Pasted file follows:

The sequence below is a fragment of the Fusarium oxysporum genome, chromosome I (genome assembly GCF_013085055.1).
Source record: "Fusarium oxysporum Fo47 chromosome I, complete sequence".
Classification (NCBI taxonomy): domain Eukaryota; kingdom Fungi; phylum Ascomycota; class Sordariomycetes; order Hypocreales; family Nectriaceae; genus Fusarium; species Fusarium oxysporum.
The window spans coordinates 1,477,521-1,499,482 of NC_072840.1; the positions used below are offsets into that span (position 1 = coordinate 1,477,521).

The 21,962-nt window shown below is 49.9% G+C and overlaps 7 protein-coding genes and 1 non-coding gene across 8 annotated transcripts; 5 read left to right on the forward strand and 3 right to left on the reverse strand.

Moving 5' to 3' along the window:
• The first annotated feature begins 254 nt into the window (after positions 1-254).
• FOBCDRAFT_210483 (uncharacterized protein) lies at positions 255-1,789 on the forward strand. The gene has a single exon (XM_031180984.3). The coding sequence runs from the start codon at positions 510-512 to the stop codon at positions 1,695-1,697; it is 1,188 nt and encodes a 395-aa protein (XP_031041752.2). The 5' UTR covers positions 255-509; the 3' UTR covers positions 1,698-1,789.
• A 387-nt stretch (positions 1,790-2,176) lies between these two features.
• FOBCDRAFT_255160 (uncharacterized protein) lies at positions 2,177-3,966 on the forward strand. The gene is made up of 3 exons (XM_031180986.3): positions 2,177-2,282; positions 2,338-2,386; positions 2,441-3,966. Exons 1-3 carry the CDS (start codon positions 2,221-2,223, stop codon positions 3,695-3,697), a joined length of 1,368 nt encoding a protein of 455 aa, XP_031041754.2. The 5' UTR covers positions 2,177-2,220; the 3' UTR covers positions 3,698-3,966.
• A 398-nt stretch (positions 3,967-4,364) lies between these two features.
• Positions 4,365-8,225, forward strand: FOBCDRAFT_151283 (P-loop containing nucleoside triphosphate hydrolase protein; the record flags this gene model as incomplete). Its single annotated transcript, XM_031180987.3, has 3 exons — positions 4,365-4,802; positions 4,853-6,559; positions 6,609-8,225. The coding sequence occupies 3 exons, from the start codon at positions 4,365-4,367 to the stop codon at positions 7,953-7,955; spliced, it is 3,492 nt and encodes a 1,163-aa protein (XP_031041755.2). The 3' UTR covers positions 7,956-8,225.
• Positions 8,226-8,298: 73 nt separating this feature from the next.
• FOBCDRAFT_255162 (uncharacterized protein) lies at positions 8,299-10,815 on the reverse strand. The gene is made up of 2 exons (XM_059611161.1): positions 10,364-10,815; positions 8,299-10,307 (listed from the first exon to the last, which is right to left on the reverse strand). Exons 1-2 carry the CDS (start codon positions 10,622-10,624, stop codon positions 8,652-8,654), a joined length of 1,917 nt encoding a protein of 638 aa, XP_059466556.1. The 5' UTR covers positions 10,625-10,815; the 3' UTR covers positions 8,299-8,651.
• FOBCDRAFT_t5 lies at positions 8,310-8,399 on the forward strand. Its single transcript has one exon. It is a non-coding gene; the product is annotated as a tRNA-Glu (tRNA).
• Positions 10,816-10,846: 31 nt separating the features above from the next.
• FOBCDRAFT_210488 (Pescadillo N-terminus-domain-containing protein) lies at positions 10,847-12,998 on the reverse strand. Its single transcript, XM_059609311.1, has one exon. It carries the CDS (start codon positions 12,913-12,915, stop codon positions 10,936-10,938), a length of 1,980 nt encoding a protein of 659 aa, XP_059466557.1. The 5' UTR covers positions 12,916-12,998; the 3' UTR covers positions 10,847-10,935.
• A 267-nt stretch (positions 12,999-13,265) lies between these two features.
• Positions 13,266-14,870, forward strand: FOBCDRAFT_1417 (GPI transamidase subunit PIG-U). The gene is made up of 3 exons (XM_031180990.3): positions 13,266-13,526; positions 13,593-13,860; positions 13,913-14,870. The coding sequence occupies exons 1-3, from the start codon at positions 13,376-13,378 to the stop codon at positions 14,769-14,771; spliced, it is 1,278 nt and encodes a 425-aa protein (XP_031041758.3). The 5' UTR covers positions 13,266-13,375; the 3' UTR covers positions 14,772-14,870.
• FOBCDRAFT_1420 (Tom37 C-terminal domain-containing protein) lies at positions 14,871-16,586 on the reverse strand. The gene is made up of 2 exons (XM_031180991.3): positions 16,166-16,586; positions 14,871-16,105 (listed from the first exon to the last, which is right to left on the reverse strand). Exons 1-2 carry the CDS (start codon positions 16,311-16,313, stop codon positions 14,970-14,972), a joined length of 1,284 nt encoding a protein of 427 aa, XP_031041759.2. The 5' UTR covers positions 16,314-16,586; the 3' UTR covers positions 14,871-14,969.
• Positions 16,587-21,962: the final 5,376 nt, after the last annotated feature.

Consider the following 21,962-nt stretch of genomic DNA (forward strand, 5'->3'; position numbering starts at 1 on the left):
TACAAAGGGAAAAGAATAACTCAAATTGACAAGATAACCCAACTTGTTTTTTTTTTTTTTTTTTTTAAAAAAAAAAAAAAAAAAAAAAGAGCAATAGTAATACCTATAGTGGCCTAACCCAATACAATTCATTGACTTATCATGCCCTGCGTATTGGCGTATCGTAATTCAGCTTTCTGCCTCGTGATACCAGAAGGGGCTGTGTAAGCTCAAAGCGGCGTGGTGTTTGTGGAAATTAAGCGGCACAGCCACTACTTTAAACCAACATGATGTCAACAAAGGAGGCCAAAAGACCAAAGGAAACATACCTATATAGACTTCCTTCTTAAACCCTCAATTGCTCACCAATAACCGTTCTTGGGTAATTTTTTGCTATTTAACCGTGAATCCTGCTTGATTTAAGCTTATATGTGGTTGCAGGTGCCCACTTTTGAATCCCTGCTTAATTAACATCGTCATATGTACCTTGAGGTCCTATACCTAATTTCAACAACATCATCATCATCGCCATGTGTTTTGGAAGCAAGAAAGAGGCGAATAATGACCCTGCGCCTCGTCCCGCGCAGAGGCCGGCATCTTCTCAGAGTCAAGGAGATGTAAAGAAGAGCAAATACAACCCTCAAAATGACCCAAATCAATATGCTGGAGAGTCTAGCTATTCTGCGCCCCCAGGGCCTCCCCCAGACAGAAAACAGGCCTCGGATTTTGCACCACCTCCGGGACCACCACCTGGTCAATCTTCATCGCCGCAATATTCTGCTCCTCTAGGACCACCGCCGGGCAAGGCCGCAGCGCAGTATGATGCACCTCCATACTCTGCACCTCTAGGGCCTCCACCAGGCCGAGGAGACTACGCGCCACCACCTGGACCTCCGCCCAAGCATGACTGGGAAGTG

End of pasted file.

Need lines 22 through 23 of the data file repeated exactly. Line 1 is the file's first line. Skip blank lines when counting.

Consider the following 21,962-nt stretch of genomic DNA (forward strand, 5'->3'; position numbering starts at 1 on the left):
TACAAAGGGAAAAGAATAACTCAAATTGACAAGATAACCCAACTTGTTTTTTTTTTTTTTTTTTTTAAAAAAAAAAAAAAAAAAAAAAGAGCAATAGTAATACCTATAGTGGCCTAACCCAATACAATTCATTGACTTATCATGCCCTGCGTATTGGCGTATCGTAATTCAGCTTTCTGCCTCGTGATACCAGAAGGGGCTGTGTAAGCTCAAAGCGGCGTGGTGTTTGTGGAAATTAAGCGGCACAGCCACTACTTTAAACCAACATGATGTCAACAAAGGAGGCCAAAAGACCAAAGGAAACATACCTATATAGACTTCCTTCTTAAACCCTCAATTGCTCACCAATAACCGTTCTTGGGTAATTTTTTGCTATTTAACCGTGAATCCTGCTTGATTTAAGCTTATATGTGGTTGCAGGTGCCCACTTTTGAATCCCTGCTTAATTAACATCGTCATATGTACCTTGAGGTCCTATACCTAATTTCAACAACATCATCATCATCGCCATGTGTTTTGGAAGCAAGAAAGAGGCGAATAATGACCCTGCGCCTCGTCCCGCGCAGAGGCCGGCATCTTCTCAGAGTCAAGGAGATGTAAAGAAGAGCAAATACAACCCTCAAAATGACCCAAATCAATATGCTGGAGAGTCTAGCTATTCTGCGCCCCCAGGGCCTCCCCCAGACAGAAAACAGGCCTCGGATTTTGCACCACCTCCGGGACCACCACCTGGTCAATCTTCATCGCCGCAATATTCTGCTCCTCTAGGACCACCGCCGGGCAAGGCCGCAGCGCAGTATGATGCACCTCCATACTCTGCACCTCTAGGGCCTCCACCAGGCCGAGGAGACTACGCGCCACCACCTGGACCTCCGCCCAAGCATGACTGGGAAGTG